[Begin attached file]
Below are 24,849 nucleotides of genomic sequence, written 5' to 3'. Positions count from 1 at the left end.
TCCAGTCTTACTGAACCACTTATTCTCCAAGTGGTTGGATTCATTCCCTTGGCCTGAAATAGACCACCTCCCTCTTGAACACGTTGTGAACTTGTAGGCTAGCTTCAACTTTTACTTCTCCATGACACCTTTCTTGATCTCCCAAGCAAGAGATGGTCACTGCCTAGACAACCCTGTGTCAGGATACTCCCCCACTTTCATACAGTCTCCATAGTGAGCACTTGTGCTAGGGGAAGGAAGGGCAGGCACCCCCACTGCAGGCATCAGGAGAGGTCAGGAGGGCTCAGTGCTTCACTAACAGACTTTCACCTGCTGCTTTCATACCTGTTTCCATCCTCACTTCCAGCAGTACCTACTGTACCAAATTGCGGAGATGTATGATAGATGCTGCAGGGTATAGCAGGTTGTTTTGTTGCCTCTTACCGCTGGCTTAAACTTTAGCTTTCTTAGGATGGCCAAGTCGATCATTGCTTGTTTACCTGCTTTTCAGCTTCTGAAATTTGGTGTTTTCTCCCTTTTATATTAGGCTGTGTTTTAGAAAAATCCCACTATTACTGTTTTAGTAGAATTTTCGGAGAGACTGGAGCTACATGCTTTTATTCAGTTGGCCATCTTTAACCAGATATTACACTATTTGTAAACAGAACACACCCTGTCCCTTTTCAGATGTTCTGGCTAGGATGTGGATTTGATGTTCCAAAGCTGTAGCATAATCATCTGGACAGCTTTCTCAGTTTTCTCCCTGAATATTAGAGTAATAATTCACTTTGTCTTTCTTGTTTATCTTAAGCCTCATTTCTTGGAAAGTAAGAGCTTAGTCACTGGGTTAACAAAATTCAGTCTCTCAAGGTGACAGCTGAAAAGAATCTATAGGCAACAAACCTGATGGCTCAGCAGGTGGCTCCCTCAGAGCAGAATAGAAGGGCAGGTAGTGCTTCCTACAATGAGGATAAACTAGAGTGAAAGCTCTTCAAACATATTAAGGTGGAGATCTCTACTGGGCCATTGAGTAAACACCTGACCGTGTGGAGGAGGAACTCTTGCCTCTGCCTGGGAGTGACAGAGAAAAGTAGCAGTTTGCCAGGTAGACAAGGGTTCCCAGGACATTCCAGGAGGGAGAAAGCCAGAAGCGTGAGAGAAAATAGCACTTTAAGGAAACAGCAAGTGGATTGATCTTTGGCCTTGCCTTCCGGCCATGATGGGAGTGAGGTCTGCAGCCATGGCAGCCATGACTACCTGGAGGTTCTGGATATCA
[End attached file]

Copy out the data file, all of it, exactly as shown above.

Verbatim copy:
Below are 24,849 nucleotides of genomic sequence, written 5' to 3'. Positions count from 1 at the left end.
TCCAGTCTTACTGAACCACTTATTCTCCAAGTGGTTGGATTCATTCCCTTGGCCTGAAATAGACCACCTCCCTCTTGAACACGTTGTGAACTTGTAGGCTAGCTTCAACTTTTACTTCTCCATGACACCTTTCTTGATCTCCCAAGCAAGAGATGGTCACTGCCTAGACAACCCTGTGTCAGGATACTCCCCCACTTTCATACAGTCTCCATAGTGAGCACTTGTGCTAGGGGAAGGAAGGGCAGGCACCCCCACTGCAGGCATCAGGAGAGGTCAGGAGGGCTCAGTGCTTCACTAACAGACTTTCACCTGCTGCTTTCATACCTGTTTCCATCCTCACTTCCAGCAGTACCTACTGTACCAAATTGCGGAGATGTATGATAGATGCTGCAGGGTATAGCAGGTTGTTTTGTTGCCTCTTACCGCTGGCTTAAACTTTAGCTTTCTTAGGATGGCCAAGTCGATCATTGCTTGTTTACCTGCTTTTCAGCTTCTGAAATTTGGTGTTTTCTCCCTTTTATATTAGGCTGTGTTTTAGAAAAATCCCACTATTACTGTTTTAGTAGAATTTTCGGAGAGACTGGAGCTACATGCTTTTATTCAGTTGGCCATCTTTAACCAGATATTACACTATTTGTAAACAGAACACACCCTGTCCCTTTTCAGATGTTCTGGCTAGGATGTGGATTTGATGTTCCAAAGCTGTAGCATAATCATCTGGACAGCTTTCTCAGTTTTCTCCCTGAATATTAGAGTAATAATTCACTTTGTCTTTCTTGTTTATCTTAAGCCTCATTTCTTGGAAAGTAAGAGCTTAGTCACTGGGTTAACAAAATTCAGTCTCTCAAGGTGACAGCTGAAAAGAATCTATAGGCAACAAACCTGATGGCTCAGCAGGTGGCTCCCTCAGAGCAGAATAGAAGGGCAGGTAGTGCTTCCTACAATGAGGATAAACTAGAGTGAAAGCTCTTCAAACATATTAAGGTGGAGATCTCTACTGGGCCATTGAGTAAACACCTGACCGTGTGGAGGAGGAACTCTTGCCTCTGCCTGGGAGTGACAGAGAAAAGTAGCAGTTTGCCAGGTAGACAAGGGTTCCCAGGACATTCCAGGAGGGAGAAAGCCAGAAGCGTGAGAGAAAATAGCACTTTAAGGAAACAGCAAGTGGATTGATCTTTGGCCTTGCCTTCCGGCCATGATGGGAGTGAGGTCTGCAGCCATGGCAGCCATGACTACCTGGAGGTTCTGGATATCA